Introduction to our Fantasy Portfolio

January 13, 2015 Printer Friendly Printer Friendly

Here at Stock Rover we’ve decided to undertake a new and exciting blog-based project: we’re going to build a fantasy portfolio, from scratch, and then track it over time. We’re going to treat it just as if it were our own portfolio full of our own dollars, instead off full of Stock Rover fantasy money. That means we’re going to start with a specific investing goal, find companies to fit that goal, do in-depth research on the companies, and then monitor them over time.

There are many considerations to take into account before beginning a portfolio, including:

  • Will it be in a pure style or a mix?
  • What’s the risk tolerance?
  • What size market caps will it contain?
  • What’s the timeline for the portfolio?
  • How much money are we putting in?
  • How many stocks do we want to buy?
  • How much sector diversity do we want?

The answers to these questions depend on each investor’s personal goals. Here is what we decided to do:


A pure-style portfolio sticks to one type of investment strategy or style, like growth or value, whereas a mixed style would combine different investing theories. We’ll be creating a pure style portfolio, for a couple of reasons. First, for educational purposes, we wanted to supply our readers with a strong sense of the basics of a few different styles. Second, this isolates the strategy so we can measure it against the market, and thus better judge the effectiveness of the strategy. With a mixed-style portfolio we would lose this ability.


There are many different types of strategies to choose from, including dividend growth, dividend yield, general growth, value, etc. At Stock Rover we are fans of the dividend growth strategy (note this is different from a dividend yield strategy), because historically it has done well and it offers growth in the form of both price appreciation and increasing dividends. And, like many investors, we like that the dividends provide some intermittent income along the way. We’ll discuss all of these points in greater detail in a later post.

Risk Tolerance

As this is mainly a learning portfolio, we are going for a risk tolerance at the lower end of the scale. While we want to assume some risk (i.e. we won’t just be buying bonds), we will shy away from high-risk companies. Our aim is to build a strong portfolio over the long term and gain wealth in a slow and sustained way, not to strike it rich with, say, penny stocks.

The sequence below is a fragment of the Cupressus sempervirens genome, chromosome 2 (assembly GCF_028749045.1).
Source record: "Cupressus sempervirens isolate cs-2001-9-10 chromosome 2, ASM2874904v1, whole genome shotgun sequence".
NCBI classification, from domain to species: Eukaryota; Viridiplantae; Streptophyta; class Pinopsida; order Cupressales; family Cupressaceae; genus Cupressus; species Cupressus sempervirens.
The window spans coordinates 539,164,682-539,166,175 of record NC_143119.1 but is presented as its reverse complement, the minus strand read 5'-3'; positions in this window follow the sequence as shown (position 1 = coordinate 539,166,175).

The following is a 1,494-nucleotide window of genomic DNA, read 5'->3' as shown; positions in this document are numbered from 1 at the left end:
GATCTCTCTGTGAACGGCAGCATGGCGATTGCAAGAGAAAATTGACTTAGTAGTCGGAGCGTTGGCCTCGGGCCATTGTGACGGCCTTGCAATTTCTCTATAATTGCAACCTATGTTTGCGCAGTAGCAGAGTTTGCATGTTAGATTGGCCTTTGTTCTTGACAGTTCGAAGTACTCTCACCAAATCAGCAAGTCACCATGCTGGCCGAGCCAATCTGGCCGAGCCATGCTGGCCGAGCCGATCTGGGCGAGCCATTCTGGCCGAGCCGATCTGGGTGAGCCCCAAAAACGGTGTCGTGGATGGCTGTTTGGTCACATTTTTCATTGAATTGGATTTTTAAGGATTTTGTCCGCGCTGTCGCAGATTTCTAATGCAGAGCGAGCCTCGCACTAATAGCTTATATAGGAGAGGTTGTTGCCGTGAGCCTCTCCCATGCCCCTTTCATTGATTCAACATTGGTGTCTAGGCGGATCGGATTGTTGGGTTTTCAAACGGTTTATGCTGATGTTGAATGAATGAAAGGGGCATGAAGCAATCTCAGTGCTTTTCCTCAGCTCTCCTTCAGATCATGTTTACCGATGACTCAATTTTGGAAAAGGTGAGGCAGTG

Market Cap

While we could technically choose anything from nano-cap to mega cap, we decided on large caps, because we’d like to go for companies that are well-known, that analysts follow, and for which there is adequate news coverage. Additionally, looking for dividend companies that are not high risk means that small caps will be all but excluded from our portfolio. If you are interested in small caps, we offer tips for finding the good ones in our Finding Great Small Cap Stocks webinar.

What’s the timeline for the portfolio?

As I mentioned before, we want to build a portfolio that’s strong over the long term, where you can put away a good chunk of change and build for retirement, provided that retirement is at least 10 years away. If you are closer to retirement, the general recommendation is that you put more in bonds, and less in stocks, but this could still be used as the portion of the retirement portfolio that is allocated towards stocks.

How much money are we putting in?

We’re going to start with $100,000, a nice round number that’s easy to remember.

How many stocks do we want to buy?

With our $100,000, we’ll be buying around five to eight stocks, putting around $12,500 to $20,000 into each stock.

How much sector diversity do we want?

Given we’re looking at five to eight stocks, we’ll aim to have around three to five sectors. Our primary focus is going to be to find strong companies, without searching from specific sectors. Once we have a good set of candidates, then we’ll choose a few in each sector for a little bit of diversification. If we pulled all our stocks from the same sector, then we’d leave ourselves open to risk if that one sector goes down. To hedge against this, we’ll spread it out, and aim to have no more than three stocks in any one sector.

Our New Fantasy Portfolio

So, given everything above, we’re going to start looking for large cap dividend growers across three to five sectors. We’ll start with $100,000 in cash, though the value of the portfolio will hopefully grow over time.

In the next installment, we’ll look at the category of dividend growth more carefully so we can fully understand our selected style before proceeding to finding stocks.